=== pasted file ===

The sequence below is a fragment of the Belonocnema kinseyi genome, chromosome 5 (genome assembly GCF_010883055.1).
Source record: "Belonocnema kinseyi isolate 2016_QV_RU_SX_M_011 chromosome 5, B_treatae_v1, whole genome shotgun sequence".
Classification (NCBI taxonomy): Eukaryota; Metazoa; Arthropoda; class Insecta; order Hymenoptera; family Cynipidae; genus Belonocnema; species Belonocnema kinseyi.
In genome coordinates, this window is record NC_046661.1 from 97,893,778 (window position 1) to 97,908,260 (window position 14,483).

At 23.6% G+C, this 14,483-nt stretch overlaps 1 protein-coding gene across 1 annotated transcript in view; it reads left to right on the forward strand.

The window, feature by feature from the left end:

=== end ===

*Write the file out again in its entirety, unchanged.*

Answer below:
The sequence below is a fragment of the Belonocnema kinseyi genome, chromosome 5 (genome assembly GCF_010883055.1).
Source record: "Belonocnema kinseyi isolate 2016_QV_RU_SX_M_011 chromosome 5, B_treatae_v1, whole genome shotgun sequence".
Classification (NCBI taxonomy): Eukaryota; Metazoa; Arthropoda; class Insecta; order Hymenoptera; family Cynipidae; genus Belonocnema; species Belonocnema kinseyi.
In genome coordinates, this window is record NC_046661.1 from 97,893,778 (window position 1) to 97,908,260 (window position 14,483).

At 23.6% G+C, this 14,483-nt stretch overlaps 1 protein-coding gene across 1 annotated transcript in view; it reads left to right on the forward strand.

The window, feature by feature from the left end: